This isn’t an easy article to cite, mainly because I want to quote both it and some commentary by Andrew Curry. The original article is paywalled, so I’m going to rely on Curry’s quotations.
I’m particularly interested in this because I’m one of the oldest Millennials (I was born nine days before the end of 1980). There’s something about my generation whereby we’re just not going to take that Boomer shit any more.
It turns out the latest moral panic about work —at least, abut our contemporary idea of work—is being fuelled by ‘The Great Resignation’ in the US, which I wrote about here recently. (‘The four Rs of post-pandemic America.’)
One of the elements of this is that it is Millennials who are disproportionately more likely to quit. One might say, ‘what are these young people thinking of?’, were it not for the fact that the oldest Millennials are 41 this year; half a lifetime in, in other words.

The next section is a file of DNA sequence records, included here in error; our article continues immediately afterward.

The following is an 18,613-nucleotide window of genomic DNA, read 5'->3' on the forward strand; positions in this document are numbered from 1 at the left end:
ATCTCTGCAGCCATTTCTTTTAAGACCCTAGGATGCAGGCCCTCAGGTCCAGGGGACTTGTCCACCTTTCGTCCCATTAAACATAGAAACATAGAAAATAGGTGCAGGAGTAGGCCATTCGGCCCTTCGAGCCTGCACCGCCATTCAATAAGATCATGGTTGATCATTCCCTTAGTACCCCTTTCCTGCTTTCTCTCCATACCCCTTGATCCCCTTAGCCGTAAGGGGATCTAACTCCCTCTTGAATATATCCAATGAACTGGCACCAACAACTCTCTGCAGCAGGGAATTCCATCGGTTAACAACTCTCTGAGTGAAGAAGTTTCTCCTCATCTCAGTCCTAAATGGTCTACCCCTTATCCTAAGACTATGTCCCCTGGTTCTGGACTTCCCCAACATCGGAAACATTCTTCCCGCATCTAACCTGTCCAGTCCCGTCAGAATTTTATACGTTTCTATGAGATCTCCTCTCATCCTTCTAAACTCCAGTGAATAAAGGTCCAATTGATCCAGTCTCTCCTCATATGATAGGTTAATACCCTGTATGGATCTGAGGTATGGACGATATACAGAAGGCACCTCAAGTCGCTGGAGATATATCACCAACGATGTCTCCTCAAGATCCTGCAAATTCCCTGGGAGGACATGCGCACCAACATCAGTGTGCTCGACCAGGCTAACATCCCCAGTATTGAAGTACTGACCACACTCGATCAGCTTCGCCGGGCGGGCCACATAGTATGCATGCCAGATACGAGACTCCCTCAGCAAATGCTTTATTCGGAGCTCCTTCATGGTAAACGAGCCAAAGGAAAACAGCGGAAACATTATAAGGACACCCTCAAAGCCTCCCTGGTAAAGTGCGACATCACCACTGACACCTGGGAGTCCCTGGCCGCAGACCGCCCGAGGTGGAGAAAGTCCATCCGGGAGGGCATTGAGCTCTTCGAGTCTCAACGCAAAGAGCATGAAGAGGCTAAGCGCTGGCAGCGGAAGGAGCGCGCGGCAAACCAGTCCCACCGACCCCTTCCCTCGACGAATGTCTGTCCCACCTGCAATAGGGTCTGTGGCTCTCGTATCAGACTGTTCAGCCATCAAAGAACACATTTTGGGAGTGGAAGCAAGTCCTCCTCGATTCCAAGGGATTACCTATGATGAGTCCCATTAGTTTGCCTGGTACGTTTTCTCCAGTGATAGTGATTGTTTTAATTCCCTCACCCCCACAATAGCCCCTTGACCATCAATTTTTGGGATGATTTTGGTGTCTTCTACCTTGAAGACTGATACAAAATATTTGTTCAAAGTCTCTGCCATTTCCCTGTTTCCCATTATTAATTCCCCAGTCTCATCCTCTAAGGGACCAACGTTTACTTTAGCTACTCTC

The writer Erin Lowry, who has written multiple books on Millennials, and is a Millennial herself, is having none of it. In a (partly gated) short column in Bloomberg, she suggests instead that the games’s up for the version of work that has been normalised in the last two decades.
Curry quotes Lowry as saying:
After 18 months of pandemic uncertainty altering how we work, it makes sense we’d return to the questions of why we work, and how our jobs affect our quality of life. Is there perhaps another way to earn an income that better aligns with our overall goals? Couldn’t we create a future of no longer using a career as the primary or sole basis of our identity and self-satisfaction? Shouldn’t this be a moment to consider how to work to live instead of live to work?
We can theorize that this burnout comes from the increasingly blurred boundaries between being on and off the clock. From being conditioned to believe that appearing “always available” is the hallmark of a promotable employee. From jobs that once required a high school diploma suddenly demanding a bachelor’s degree, forcing young people to get mired in never-before-seen levels of student loan debt.